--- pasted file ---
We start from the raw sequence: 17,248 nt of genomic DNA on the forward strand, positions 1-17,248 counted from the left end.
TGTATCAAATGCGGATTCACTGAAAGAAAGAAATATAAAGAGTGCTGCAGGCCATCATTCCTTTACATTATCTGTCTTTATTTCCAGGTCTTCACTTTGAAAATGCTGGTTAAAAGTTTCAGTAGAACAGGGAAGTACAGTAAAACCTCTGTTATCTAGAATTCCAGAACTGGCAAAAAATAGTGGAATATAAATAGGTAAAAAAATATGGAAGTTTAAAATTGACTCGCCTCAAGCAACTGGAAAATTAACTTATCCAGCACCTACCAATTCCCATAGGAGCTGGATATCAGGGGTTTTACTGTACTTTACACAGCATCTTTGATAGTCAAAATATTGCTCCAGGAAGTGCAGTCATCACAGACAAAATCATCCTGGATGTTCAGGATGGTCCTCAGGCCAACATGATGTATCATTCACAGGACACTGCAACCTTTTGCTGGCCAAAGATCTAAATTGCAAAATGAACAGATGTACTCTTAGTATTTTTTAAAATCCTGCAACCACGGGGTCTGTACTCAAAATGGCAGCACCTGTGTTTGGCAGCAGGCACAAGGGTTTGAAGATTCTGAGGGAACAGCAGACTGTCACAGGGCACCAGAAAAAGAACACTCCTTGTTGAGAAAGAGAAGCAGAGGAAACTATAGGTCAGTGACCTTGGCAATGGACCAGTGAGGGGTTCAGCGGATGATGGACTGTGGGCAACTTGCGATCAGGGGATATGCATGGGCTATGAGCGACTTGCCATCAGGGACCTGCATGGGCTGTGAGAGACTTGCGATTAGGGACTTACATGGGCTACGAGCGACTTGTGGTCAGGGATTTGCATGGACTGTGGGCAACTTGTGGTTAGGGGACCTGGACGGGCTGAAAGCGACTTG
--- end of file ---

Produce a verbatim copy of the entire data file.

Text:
We start from the raw sequence: 17,248 nt of genomic DNA on the forward strand, positions 1-17,248 counted from the left end.
TGTATCAAATGCGGATTCACTGAAAGAAAGAAATATAAAGAGTGCTGCAGGCCATCATTCCTTTACATTATCTGTCTTTATTTCCAGGTCTTCACTTTGAAAATGCTGGTTAAAAGTTTCAGTAGAACAGGGAAGTACAGTAAAACCTCTGTTATCTAGAATTCCAGAACTGGCAAAAAATAGTGGAATATAAATAGGTAAAAAAATATGGAAGTTTAAAATTGACTCGCCTCAAGCAACTGGAAAATTAACTTATCCAGCACCTACCAATTCCCATAGGAGCTGGATATCAGGGGTTTTACTGTACTTTACACAGCATCTTTGATAGTCAAAATATTGCTCCAGGAAGTGCAGTCATCACAGACAAAATCATCCTGGATGTTCAGGATGGTCCTCAGGCCAACATGATGTATCATTCACAGGACACTGCAACCTTTTGCTGGCCAAAGATCTAAATTGCAAAATGAACAGATGTACTCTTAGTATTTTTTAAAATCCTGCAACCACGGGGTCTGTACTCAAAATGGCAGCACCTGTGTTTGGCAGCAGGCACAAGGGTTTGAAGATTCTGAGGGAACAGCAGACTGTCACAGGGCACCAGAAAAAGAACACTCCTTGTTGAGAAAGAGAAGCAGAGGAAACTATAGGTCAGTGACCTTGGCAATGGACCAGTGAGGGGTTCAGCGGATGATGGACTGTGGGCAACTTGCGATCAGGGGATATGCATGGGCTATGAGCGACTTGCCATCAGGGACCTGCATGGGCTGTGAGAGACTTGCGATTAGGGACTTACATGGGCTACGAGCGACTTGTGGTCAGGGATTTGCATGGACTGTGGGCAACTTGTGGTTAGGGGACCTGGACGGGCTGAAAGCGACTTG